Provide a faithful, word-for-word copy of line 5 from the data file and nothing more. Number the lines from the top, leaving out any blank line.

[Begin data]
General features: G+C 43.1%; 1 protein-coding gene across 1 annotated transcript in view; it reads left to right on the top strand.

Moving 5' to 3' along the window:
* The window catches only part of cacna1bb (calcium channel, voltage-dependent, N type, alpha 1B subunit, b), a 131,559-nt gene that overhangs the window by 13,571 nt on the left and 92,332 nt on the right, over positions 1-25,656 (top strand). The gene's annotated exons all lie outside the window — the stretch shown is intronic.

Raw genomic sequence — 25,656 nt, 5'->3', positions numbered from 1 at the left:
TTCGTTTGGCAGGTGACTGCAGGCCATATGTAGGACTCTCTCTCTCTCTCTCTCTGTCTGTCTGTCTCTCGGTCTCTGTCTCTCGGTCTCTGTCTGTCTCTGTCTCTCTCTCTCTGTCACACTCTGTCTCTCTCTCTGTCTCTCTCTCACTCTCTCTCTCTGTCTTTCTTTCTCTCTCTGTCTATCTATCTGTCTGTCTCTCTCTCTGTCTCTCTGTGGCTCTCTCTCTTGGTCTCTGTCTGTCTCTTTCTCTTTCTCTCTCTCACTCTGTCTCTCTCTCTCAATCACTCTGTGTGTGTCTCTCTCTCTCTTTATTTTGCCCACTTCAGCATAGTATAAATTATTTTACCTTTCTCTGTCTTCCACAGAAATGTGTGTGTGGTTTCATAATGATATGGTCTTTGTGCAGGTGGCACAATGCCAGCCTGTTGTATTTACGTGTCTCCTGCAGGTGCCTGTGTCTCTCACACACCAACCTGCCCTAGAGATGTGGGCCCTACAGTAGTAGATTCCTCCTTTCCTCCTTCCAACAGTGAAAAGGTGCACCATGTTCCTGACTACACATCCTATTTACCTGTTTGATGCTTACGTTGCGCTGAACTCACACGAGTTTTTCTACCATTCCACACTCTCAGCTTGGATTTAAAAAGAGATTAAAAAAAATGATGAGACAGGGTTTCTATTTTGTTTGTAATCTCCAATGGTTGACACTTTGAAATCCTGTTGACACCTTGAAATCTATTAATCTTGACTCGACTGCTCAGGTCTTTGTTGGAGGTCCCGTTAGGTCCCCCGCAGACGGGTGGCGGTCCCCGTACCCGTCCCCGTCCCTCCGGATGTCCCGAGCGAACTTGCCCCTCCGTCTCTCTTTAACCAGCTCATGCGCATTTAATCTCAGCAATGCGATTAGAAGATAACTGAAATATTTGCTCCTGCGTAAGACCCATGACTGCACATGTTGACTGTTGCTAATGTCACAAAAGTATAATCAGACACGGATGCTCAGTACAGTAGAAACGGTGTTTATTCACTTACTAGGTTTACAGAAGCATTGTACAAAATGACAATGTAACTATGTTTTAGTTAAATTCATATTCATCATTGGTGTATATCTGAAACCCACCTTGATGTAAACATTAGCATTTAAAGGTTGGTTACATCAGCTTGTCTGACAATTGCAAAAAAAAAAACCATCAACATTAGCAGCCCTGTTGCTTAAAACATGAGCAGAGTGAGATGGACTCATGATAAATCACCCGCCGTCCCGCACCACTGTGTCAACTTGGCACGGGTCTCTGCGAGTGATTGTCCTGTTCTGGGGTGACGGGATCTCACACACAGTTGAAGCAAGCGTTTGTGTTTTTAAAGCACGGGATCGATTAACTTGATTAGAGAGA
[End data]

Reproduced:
TTCGTTTGGCAGGTGACTGCAGGCCATATGTAGGACTCTCTCTCTCTCTCTCTCTGTCTGTCTGTCTCTCGGTCTCTGTCTCTCGGTCTCTGTCTGTCTCTGTCTCTCTCTCTCTGTCACACTCTGTCTCTCTCTCTGTCTCTCTCTCACTCTCTCTCTCTGTCTTTCTTTCTCTCTCTGTCTATCTATCTGTCTGTCTCTCTCTCTGTCTCTCTGTGGCTCTCTCTCTTGGTCTCTGTCTGTCTCTTTCTCTTTCTCTCTCTCACTCTGTCTCTCTCTCTCAATCACTCTGTGTGTGTCTCTCTCTCTCTTTATTTTGCCCACTTCAGCATAGTATAAATTATTTTACCTTTCTCTGTCTTCCACAGAAATGTGTGTGTGGTTTCATAATGATATGGTCTTTGTGCAGGTGGCACAATGCCAGCCTGTTGTATTTACGTGTCTCCTGCAGGTGCCTGTGTCTCTCACACACCAACCTGCCCTAGAGATGTGGGCCCTACAGTAGTAGATTCCTCCTTTCCTCCTTCCAACAGTGAAAAGGTGCACCATGTTCCTGACTACACATCCTATTTACCTGTTTGATGCTTACGTTGCGCTGAACTCACACGAGTTTTTCTACCATTCCACACTCTCAGCTTGGATTTAAAAAGAGATTAAAAAAAATGATGAGACAGGGTTTCTATTTTGTTTGTAATCTCCAATGGTTGACACTTTGAAATCCTGTTGACACCTTGAAATCTATTAATCTTGACTCGACTGCTCAGGTCTTTGTTGGAGGTCCCGTTAGGTCCCCCGCAGACGGGTGGCGGTCCCCGTACCCGTCCCCGTCCCTCCGGATGTCCCGAGCGAACTTGCCCCTCCGTCTCTCTTTAACCAGCTCATGCGCATTTAATCTCAGCAATGCGATTAGAAGATAACTGAAATATTTGCTCCTGCGTAAGACCCATGACTGCACATGTTGACTGTTGCTAATGTCACAAAAGTATAATCAGACACGGATGCTCAGTACAGTAGAAACGGTGTTTATTCACTTACTAGGTTTACAGAAGCATTGTACAAAATGACAATGTAACTATGTTTTAGTTAAATTCATATTCATCATTGGTGTATATCTGAAACCCACCTTGATGTAAACATTAGCATTTAAAGGTTGGTTACATCAGCTTGTCTGACAATTGCAAAAAAAAAAACCATCAACATTAGCAGCCCTGTTGCTTAAAACATGAGCAGAGTGAGATGGACTCATGATAAATCACCCGCCGTCCCGCACCACTGTGTCAACTTGGCACGGGTCTCTGCGAGTGATTGTCCTGTTCTGGGGTGACGGGATCTCACACACAGTTGAAGCAAGCGTTTGTGTTTTTAAAGCACGGGATCGATTAACTTGATTAGAGAGA